McAlester-area homes are eligible to receive new smoke alarms and have them installed for free through a program recently revived by the McAlester Fire Department. Through a partnership with Oklahoma ABLE Tech, Oklahoma Assistive Technology Foundation, and Fire Protection Publications, three different styles of smoke alarms are available based on the capacity and needs of each home.
“Any home can qualify for standard dual sensor smoke alarms, regardless of income or size,” said McAlester Fire Department Driver Operator Robby Rivers. “For homes with special needs such a hearing or vision impairment, we are able to install physical bed alarms or visual strobe alarms.”
So far, McAlester firefighters have completed 56 complete-house smoke alarm installations in the area. To take advantage of the program, residents can call the McAlester Fire Department at 918-423-6709. A quick phone interview allows fire department staff to determine the best smoke alarm system for the home and installation typically takes place within two weeks. The program will be in operation as long as supplies are available.
Dual sensor smoke alarms are installed on ceilings and are able to detect slow-smolder and quick-flash fires in homes and sound an audible alarm. For residents who have mobility, hearing, vision, or other qualifying capacities, two other alert devices are available.
The Lifetone Bedside Alarm has a vibrating bed alarm to alert of danger if a standard audible alarm along would not meet their specific needs. The third alarm type is a Gentex Strobe Alarm, allowing residents to view a bright strobe light in adjoining rooms as a visual indicator of smoke or fire in their home. All installs also include a fire safety packet with important information on how to respond in case of a fire or smoke event in the home.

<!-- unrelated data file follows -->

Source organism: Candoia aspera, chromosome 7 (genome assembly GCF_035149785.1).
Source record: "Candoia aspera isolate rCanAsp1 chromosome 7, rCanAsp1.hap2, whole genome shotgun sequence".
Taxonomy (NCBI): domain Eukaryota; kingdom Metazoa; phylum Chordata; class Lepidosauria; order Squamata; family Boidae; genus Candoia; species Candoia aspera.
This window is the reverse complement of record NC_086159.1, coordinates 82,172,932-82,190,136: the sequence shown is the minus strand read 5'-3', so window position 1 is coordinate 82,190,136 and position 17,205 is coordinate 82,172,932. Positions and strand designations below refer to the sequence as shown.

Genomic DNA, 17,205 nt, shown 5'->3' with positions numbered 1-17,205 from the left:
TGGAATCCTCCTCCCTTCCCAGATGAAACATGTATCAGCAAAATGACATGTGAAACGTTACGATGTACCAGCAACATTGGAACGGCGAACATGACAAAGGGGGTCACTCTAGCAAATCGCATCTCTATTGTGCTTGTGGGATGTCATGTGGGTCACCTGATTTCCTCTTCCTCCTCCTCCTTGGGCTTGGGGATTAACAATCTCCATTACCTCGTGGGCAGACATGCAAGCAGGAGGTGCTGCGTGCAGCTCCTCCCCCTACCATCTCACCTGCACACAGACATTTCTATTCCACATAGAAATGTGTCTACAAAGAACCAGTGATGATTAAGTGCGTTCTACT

“We always remind people that smoke alarms of any kind are only good for 10 years,” said McAlester Fire Department Driver Operator Kenny Barone. “Smoke detectors save more lives than firemen. It’s always better for people to be alerted of the danger and get out of harm’s way.”
Rivers, an 11-year veteran of the McAlester Fire Department, learned of the program after he was contacted by a McAlester citizen with a hearing impairment in December 2018. After some research, he took the steps necessary to bring this program back to the city to benefit all citizens.
“The unfortunate thing is that we have been unable to reconnect with the citizen who initially reached out to us,” Rivers remarked. “I’m hoping that getting the word out will help him reconnect with us so that we can get his alarms installed.”